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10. 48-55. Storm. Very high waves (29-41 ft) with overhanging crests, sea white with densely blown foam, heavy rolling, lowered visibility. Seldom experienced on land, trees broken or uprooted, “considerable structural damage”
By international agreement, winds can be described using the Beaufort scale. Winds of force 12 and above are called “Hurricane force 12,” or whatever number is used for stronger winds.
Beaufort wind force scale
|Beaufort wind scale||Mean Wind Speed||Limits of wind speed|
The Beaufort Scale or Beaufort Wind Force Scale is a system for estimating wind strengths without the use of instruments, based on the effects wind has on the physical environment. The behaviour of smoke, waves, trees, etc., is rated on a 13 point scale of 0 (calm) to 12 (hurricane).
4-6. Light Breeze. Small wavelets, still short, but more pronounced. Crests have a glassy appearance and do not break. Wind felt on face; leaves rustle; ordinary vanes moved by wind.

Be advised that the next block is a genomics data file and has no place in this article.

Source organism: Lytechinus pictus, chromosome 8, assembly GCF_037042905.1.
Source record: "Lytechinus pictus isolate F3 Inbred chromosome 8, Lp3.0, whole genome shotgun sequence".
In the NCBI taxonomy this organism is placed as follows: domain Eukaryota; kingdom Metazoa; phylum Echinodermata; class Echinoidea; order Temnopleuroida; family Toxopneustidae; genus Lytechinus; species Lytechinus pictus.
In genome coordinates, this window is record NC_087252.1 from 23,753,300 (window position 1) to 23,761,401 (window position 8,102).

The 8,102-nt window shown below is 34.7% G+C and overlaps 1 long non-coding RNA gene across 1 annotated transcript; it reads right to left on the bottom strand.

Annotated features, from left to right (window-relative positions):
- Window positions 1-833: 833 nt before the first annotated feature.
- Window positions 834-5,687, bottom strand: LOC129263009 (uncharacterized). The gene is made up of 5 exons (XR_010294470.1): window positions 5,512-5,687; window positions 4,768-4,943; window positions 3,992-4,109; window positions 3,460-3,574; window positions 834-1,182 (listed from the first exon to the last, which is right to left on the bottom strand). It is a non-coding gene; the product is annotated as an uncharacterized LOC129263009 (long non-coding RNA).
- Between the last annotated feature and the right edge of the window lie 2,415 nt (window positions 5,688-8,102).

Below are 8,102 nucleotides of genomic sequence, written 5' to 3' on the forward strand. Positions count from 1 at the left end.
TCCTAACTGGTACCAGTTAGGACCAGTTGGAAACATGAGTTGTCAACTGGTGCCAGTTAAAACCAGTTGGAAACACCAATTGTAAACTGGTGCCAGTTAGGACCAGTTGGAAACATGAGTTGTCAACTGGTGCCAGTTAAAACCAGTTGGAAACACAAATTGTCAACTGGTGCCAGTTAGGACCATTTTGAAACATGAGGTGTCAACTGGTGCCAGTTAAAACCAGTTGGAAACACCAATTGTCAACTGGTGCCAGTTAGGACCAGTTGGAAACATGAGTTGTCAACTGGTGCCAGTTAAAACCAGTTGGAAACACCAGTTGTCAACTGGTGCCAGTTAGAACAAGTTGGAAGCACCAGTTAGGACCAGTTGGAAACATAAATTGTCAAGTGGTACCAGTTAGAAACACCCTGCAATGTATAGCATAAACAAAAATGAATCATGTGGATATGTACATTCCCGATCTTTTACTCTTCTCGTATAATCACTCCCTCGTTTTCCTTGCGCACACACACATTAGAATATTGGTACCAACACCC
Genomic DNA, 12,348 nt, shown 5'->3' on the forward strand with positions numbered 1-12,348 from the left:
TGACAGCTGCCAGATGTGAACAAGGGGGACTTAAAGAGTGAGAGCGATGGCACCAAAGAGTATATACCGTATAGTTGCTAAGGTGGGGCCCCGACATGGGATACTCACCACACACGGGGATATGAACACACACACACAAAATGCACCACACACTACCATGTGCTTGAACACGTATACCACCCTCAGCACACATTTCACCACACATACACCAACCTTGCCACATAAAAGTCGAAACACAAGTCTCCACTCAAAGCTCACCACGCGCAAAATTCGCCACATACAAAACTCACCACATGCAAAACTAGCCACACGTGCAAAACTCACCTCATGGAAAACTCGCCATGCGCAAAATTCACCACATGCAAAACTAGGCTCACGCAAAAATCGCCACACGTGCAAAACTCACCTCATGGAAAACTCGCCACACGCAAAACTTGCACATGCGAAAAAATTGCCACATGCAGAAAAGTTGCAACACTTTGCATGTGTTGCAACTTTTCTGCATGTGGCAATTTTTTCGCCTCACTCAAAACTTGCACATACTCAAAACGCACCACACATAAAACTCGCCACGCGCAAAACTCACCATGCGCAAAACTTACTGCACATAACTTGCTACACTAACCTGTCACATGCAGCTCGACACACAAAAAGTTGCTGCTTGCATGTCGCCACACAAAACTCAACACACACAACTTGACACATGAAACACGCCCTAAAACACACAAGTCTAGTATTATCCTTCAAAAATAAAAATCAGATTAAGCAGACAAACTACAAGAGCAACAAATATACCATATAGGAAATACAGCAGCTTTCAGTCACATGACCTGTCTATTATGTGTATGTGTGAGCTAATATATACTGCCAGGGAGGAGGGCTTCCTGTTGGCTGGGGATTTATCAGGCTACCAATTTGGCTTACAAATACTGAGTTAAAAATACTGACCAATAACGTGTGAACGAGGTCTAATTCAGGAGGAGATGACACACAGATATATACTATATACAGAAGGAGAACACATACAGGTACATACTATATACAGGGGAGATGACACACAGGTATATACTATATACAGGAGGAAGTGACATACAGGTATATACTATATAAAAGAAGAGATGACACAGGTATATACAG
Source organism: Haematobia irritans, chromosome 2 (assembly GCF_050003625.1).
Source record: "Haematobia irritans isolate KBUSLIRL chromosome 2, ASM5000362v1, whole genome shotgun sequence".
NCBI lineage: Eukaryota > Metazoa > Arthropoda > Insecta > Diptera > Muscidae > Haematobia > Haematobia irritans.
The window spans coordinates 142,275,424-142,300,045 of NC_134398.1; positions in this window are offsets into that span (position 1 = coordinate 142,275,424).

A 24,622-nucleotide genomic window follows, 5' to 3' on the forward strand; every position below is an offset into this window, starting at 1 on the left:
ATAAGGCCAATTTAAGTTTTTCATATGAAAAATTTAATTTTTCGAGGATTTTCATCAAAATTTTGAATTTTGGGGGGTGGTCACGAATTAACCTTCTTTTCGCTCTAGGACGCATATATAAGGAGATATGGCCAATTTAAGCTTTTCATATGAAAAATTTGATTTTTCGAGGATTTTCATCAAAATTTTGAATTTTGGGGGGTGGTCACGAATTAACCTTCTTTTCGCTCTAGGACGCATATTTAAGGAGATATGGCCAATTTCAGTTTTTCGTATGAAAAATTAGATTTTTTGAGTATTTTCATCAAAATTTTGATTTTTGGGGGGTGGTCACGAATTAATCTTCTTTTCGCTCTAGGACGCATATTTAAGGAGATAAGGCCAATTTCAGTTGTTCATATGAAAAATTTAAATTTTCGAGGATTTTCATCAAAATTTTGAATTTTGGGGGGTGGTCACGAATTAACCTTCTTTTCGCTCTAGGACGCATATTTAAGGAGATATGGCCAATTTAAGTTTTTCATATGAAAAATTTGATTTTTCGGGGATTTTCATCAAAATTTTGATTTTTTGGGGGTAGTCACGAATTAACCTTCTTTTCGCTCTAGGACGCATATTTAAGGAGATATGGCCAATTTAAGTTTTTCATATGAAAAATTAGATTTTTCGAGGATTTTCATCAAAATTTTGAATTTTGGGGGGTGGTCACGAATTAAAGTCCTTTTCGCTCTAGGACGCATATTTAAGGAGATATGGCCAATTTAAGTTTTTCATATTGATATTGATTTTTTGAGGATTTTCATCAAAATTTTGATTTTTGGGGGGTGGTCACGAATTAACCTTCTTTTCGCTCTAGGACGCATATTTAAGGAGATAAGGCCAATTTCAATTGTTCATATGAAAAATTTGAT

How is wind speed measured?
|Wind Force||Description||Wind Speed|
I have always used the guideline of winds between 10 to 20 mph as being “breezy” and winds from 15 to 25 mph or higher to be “windy.” This doesn’t factor in possible gusty winds, just the sustain winds. – at 32 to 38 mph, whole trees will be in motion. 6- Strong breeze, 25-31 mph. 8 – Gale, 39-46 mph.
Beaufort wind force scale. The Beaufort scale, which is used in Met Office marine forecasts, is an empirical measure for describing wind intensity based on observed sea conditions. Specifications and equivalent speeds.
They do not reflect the wind speeds that you would feel on the ground – at 2 metres, wind speed may be only 50-70% of these figures. The specifications are descriptions of likely observations on land or at sea and the probable and maximum wave heights (in meters) are quoted for the open sea.
The Beaufort scale, which is used in Met Office marine forecasts, is an empirical measure for describing wind intensity based on observed sea conditions. These values refer to well-developed wind waves of the open sea. The lag effect between the wind getting up and the sea increasing should be borne in mind.
Saffir-Simpson Hurricane Wind Scale. Climatology | Names | Wind Scale | Extremes | Models | Breakpoints. The Saffir-Simpson Hurricane Wind Scale is a 1 to 5 rating based on a hurricane’s sustained wind speed. This scale estimates potential property damage.